A European Medicines Agency (EMA) panel has recommended granting conditional marketing authorization to daratumumab (Darzalex, Janssen Biotech), to be used in the treatment of patients with relapsed and refractory multiple myeloma.
The indication is for patients who have already been treated with a proteasome inhibitor and an immunomodulatory agent and whose disease worsened after treatment.
Daratumumab is the first human anti-CD38 monoclonal antibody to be approved anywhere in the world. CD38 is a surface protein that is expressed by most, if not all, multiple myeloma cells. It is believed that daratumumab induces tumor cell death through multiple immune-mediated mechanisms of action, in addition to apoptosis.
The Committee for Medicinal Products for Human Use (CHMP) reviewed daratumumab under the EMA accelerated assessment program and recommended conditional approval for the drug.
Conditional approval allows the EMA to recommend a medicine for marketing authorization in the interest of public health when the benefit of its immediate availability to patients outweighs the risks inherent in the fact that additional data are still required.
In this case, the CHMP recommendation was made on the basis of results from two studies. In the first, which involved 106 patients who received daratumumab, 29% experienced a complete or partial reduction in their tumor burden, which lasted an average of 7.4 months.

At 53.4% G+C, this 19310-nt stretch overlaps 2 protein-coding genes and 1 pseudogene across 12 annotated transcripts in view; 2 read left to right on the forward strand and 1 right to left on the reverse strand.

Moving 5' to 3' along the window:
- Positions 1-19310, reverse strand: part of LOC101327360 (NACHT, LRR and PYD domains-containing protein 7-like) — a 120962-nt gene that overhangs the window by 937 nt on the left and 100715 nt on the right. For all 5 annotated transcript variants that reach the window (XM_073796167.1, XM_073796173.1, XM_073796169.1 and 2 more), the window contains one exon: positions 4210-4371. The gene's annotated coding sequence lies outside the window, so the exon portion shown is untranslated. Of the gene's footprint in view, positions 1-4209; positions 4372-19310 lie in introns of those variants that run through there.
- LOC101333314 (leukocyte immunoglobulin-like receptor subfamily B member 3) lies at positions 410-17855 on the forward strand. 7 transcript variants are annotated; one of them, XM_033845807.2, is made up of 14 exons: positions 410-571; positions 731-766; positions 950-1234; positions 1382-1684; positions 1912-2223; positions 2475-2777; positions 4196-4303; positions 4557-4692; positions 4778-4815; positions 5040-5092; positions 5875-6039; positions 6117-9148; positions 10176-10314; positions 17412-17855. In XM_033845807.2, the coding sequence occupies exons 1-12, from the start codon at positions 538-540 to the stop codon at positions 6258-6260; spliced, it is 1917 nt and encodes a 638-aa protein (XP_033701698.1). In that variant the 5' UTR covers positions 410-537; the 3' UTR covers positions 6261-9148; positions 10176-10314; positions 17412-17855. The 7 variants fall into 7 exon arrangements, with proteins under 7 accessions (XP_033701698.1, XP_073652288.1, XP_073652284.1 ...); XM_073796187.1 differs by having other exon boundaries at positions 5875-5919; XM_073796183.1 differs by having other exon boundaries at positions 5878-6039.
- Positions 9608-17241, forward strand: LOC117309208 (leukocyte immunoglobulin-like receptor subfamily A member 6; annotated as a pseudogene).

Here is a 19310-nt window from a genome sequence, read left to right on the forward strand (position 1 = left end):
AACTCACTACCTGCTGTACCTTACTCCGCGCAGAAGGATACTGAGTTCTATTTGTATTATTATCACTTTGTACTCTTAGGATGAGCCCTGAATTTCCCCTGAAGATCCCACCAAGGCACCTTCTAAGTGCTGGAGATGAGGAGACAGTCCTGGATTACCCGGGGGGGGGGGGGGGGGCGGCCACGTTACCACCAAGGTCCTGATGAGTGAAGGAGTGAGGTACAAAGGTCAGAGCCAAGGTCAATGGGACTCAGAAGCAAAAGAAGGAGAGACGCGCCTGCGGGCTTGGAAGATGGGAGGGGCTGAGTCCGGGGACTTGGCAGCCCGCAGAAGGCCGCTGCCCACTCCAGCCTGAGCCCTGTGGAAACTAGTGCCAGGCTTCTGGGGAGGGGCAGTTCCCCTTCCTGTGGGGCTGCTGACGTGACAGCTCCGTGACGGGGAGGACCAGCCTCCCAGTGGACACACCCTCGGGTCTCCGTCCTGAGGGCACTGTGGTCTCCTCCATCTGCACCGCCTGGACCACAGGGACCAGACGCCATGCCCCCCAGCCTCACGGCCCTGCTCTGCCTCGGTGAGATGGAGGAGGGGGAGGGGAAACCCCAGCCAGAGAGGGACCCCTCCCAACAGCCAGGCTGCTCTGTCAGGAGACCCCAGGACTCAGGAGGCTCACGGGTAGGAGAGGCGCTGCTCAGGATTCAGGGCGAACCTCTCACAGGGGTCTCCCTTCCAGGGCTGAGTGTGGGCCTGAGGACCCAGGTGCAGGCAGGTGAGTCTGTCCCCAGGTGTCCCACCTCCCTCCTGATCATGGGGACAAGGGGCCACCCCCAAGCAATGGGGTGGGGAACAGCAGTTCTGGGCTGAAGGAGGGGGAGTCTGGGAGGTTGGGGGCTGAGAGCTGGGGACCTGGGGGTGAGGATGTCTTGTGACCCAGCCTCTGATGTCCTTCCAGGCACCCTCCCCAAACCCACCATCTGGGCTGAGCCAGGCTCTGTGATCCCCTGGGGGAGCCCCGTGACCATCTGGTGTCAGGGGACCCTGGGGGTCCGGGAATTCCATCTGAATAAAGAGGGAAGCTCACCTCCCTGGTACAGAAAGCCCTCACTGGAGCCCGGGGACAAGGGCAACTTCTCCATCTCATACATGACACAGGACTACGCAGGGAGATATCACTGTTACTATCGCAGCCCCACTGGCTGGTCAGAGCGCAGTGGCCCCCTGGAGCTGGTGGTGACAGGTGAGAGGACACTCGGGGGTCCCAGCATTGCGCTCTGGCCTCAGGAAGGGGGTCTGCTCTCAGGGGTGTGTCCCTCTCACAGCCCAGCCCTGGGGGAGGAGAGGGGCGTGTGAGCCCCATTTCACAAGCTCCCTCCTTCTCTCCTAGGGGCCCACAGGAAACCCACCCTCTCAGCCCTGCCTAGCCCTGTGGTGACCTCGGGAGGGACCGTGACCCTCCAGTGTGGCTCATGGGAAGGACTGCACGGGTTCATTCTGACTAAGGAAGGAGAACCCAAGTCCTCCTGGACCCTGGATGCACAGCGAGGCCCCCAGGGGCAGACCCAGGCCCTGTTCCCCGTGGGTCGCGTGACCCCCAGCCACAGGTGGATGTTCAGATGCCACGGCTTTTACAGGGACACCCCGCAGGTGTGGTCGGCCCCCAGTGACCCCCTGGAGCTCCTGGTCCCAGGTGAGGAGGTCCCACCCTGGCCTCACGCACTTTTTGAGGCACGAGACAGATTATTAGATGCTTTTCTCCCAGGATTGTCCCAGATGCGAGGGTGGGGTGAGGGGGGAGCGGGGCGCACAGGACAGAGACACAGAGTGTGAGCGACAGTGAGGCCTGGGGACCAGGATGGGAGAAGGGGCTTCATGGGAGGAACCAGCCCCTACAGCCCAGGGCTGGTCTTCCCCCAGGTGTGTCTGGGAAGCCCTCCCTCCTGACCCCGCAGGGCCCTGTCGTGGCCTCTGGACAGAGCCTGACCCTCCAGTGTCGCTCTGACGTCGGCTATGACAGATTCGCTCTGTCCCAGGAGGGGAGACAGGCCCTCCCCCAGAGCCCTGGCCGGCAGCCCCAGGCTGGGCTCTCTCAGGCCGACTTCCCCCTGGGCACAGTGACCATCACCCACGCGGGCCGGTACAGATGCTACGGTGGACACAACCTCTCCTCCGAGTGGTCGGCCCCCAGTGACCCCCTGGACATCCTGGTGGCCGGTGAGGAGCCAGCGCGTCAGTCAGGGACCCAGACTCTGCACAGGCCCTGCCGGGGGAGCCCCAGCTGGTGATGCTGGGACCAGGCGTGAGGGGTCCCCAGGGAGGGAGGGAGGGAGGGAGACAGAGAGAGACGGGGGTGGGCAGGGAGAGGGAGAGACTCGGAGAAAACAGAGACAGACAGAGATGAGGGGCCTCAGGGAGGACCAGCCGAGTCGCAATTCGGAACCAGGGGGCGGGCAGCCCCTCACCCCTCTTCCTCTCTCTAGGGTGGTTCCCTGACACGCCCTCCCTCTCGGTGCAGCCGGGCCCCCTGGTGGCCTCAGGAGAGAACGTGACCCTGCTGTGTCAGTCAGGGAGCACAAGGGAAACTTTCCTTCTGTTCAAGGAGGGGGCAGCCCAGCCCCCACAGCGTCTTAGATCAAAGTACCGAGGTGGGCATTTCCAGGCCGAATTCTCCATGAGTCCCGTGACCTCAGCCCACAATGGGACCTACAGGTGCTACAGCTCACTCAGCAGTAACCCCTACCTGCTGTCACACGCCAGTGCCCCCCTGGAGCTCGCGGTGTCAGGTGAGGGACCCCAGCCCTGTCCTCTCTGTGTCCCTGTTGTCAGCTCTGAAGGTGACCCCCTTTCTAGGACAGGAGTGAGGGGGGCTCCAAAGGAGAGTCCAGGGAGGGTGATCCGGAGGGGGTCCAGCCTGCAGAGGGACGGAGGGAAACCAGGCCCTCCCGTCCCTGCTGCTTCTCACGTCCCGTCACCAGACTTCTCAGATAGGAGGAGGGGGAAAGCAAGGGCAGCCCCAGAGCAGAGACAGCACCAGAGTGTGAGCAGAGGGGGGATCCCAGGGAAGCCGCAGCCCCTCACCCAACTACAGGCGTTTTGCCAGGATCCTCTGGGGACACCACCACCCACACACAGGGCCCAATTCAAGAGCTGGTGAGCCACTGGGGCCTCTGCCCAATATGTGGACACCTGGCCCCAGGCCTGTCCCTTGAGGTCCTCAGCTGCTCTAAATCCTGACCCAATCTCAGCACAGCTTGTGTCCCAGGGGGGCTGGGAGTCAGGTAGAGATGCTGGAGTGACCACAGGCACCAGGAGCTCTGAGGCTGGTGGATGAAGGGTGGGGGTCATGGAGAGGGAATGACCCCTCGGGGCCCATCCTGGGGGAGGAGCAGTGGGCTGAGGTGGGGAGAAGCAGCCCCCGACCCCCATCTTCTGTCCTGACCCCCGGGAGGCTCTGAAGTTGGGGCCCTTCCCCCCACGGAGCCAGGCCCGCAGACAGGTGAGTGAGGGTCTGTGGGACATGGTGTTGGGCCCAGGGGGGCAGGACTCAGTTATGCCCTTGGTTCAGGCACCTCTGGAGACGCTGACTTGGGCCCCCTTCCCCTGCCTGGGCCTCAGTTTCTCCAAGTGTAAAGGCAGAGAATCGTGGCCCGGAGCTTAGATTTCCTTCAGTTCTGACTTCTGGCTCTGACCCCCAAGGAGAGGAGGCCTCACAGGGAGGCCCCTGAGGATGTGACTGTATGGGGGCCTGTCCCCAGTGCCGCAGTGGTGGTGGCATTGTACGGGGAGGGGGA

In the second study, which involved 42 patients, 36% experienced a complete or partial reduction in their tumor burden.
Common adverse events include infusion-related reactions, fatigue, nausea, back pain, fever, and cough. Daratumumab can also lead to lymphopenia, neutropenia, leukopenia, anemia, and thrombocytopenia, and it should not be used during pregnancy. Women who would like to become pregnant should use effective contraception for 3 months after stopping the drug.
Daratumumab was approved in the United States last year on the basis of the same two studies. The product was given priority review and went through the US Food and Drug Administration accelerated approval program. It was granted breakthrough designation and orphan drug status.
As part of the conditional marketing authorization in Europe, the manufacturer must provide results from two phase 3 studies of daratumumab used in combination with standard myeloma treatments (lenalidomide/dexamethasone and bortezomib/dexamethasone).
Both clinical trials are ongoing, and data will be available in the second half of 2017. Until full data are provided, the CHMP will review the benefits and risks of the drug annually to determine whether the conditional marketing authorization can be maintained.
Daratumumab was given an orphan designation from the Committee for Orphan Medicinal Products in 2013.